Instagram alone sees about 100 million photos and videos posted every day. That breaks down to more than 1,100 posts each second.
In a world packed with photographers, what are the challenges for people wanting to make money by taking photos? How can professionals set themselves apart?
To find out, we turned to the experts.
Chap Achen’s photography is seen throughout Red Wing and beyond. Photo courtesy Chap Achen
Achen began taking photos in middle school when his father, a professional photographer, gave him his first camera. While the focus of his early work varied, the camera was most frequently pulled out for vacations and to photograph model airplanes on the sidewalk to make it look “as if they were taking off,” explained Achen. Before focusing on photography, Achen was a pilot for Red Wing Shoe.
A photo by Chap Achen for a Red Wing Shoe advertisement. Photo provided by Achen.
Along with learning to take photos, Achen said he learned how to develop the film by helping his father in the dark room.
Asked about the ubiquitous access to cameras nowadays, Achen said he is glad to have gotten his start in photography before the surge in popularity.
Chap Achen has many black and white photos on display around town. This photo shows oak trees in winter. Photo provided by Achen.
“It’s been very democratizing for everyone,” Achen continued, but with that democratization comes challenges for those looking to make money selling their work.
The reality of so many would-be photographers, he said, is that if a professional is too expensive, most people can find a friend or acquaintance for cheaper or for free.
“It’s extremely difficult to stand out in that type of environment,” Achen said.
Maeta Avery (Maeta Grace Photography) works as a photographer and nurse in Red Wing. In her photography business, she focuses on candid photos of people. Photo provided by Avery.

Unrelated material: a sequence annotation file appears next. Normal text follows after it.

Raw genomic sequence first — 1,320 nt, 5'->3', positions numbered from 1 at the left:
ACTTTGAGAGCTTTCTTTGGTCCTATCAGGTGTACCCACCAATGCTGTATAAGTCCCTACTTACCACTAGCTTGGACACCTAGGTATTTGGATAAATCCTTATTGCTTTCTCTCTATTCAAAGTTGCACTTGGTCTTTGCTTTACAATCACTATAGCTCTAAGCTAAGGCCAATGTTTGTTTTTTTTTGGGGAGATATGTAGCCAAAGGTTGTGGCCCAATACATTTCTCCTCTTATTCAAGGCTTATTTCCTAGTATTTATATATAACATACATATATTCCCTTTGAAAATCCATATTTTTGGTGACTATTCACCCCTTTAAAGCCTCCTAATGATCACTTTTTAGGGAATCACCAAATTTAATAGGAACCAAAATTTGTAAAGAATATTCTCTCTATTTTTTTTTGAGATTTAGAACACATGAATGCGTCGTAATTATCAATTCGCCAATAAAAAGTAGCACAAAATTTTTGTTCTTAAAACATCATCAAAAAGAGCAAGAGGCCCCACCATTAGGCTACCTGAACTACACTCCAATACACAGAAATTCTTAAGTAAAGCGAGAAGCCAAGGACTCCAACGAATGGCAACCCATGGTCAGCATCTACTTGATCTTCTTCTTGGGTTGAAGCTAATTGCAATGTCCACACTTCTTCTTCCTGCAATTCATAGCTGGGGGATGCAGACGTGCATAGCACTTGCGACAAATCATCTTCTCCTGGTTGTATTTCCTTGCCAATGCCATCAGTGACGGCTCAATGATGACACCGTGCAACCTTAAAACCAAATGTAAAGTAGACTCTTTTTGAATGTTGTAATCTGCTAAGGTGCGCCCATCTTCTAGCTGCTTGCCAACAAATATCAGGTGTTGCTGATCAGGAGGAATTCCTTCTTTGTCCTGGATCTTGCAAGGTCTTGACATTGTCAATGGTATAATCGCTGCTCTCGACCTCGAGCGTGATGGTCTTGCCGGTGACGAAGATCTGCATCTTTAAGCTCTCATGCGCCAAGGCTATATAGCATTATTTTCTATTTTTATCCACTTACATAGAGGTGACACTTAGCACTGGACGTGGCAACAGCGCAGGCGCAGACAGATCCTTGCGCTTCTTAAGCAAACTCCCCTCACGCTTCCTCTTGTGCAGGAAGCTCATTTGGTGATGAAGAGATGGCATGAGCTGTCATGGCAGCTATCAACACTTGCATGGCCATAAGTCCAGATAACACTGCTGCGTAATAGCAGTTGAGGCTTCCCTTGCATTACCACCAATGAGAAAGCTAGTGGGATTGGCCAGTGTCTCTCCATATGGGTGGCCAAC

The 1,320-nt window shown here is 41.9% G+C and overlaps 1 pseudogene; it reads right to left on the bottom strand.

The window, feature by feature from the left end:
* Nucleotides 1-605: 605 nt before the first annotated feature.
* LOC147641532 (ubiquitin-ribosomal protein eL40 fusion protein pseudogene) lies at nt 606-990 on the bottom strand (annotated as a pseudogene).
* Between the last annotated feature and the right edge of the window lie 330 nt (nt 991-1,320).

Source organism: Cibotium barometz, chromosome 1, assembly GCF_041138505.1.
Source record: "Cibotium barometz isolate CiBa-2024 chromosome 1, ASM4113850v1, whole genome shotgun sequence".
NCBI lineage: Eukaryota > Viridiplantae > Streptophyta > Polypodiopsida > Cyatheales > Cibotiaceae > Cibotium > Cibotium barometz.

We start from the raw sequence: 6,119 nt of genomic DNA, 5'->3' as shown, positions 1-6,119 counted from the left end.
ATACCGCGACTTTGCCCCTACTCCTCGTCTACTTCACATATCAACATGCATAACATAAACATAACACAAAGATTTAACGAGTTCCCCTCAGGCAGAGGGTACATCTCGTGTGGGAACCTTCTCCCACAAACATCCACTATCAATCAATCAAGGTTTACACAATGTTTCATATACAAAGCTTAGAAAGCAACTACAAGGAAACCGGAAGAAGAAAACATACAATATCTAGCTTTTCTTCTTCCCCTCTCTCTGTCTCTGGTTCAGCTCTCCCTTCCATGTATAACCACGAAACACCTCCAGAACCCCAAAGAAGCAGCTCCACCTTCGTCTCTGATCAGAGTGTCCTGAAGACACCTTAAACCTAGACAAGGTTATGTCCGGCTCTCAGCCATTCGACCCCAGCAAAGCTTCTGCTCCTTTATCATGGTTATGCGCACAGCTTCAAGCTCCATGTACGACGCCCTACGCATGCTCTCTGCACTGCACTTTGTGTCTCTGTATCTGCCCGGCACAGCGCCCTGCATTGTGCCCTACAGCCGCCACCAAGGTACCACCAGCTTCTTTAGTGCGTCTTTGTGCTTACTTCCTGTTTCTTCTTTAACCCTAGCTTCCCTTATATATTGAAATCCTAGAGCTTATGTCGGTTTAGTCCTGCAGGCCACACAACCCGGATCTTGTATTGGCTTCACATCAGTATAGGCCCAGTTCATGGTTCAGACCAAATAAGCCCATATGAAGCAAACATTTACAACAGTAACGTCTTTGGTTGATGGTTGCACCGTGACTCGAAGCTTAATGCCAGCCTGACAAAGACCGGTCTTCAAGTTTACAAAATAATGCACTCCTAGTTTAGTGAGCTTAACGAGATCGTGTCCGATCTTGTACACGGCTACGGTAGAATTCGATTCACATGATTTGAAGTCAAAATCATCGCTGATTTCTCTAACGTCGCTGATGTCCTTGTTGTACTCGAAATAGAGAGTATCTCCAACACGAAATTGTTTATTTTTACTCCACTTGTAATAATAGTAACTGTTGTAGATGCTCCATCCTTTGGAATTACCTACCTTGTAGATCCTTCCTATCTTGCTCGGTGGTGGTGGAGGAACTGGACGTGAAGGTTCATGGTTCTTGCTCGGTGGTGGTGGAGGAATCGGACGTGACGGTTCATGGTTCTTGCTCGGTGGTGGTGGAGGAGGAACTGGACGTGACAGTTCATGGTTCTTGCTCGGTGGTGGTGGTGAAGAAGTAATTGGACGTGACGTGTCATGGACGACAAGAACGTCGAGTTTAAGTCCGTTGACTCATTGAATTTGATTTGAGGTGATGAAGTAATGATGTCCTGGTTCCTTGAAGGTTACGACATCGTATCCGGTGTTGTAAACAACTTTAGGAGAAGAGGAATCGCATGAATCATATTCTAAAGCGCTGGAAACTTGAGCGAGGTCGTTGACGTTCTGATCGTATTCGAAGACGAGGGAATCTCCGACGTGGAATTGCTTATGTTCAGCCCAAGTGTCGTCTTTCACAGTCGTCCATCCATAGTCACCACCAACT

Avery had to make a name for herself in the new era of photography, and is working to grow her own business.
She got into photography with the encouragement of her husband. At first it was something to do while also raising her sons and working nights.
“I bought a camera and having two kids at home I was like, ‘Oh my gosh, this is amazing. I can capture their childhood and remember all of these little things,'” she said. “I had no desire to get into business initially.”
Maeta Avery likes to takes photos of a moment instead of a pose. Here, a family laughs and spends time together as Avery snaps a photo. Photo provided by Avery.
Avery got the idea to start a business when people she knew saw her work and requested that she take their family photos, too.
Avery attempts to set herself apart from other photographers through her style, focusing more on candid and in-the-moment shots than classic posed photos.
Gina Rippentrop is a full time photographer based in Red Wing. She focuses on portraits, everything from head shots to senior photos to family photos. Photo provided by Rippentrop.
Rippentrop’s path to photography has a similar beginning to Avery. She also got started by taking photos of her children.
“I found that once I picked up the camera, I just loved learning everything about it,” she said. “I just had no idea how much was involved in the craft of photography, so I just kind of became obsessed with learning and it was an instant passion for me.”
Gina Rippentrop’s image of two siblings. Photo provided by Rippentrop.
Rippentrop focuses her work on people. She said she loves photographing everything from headshots and family portraits to high school athletes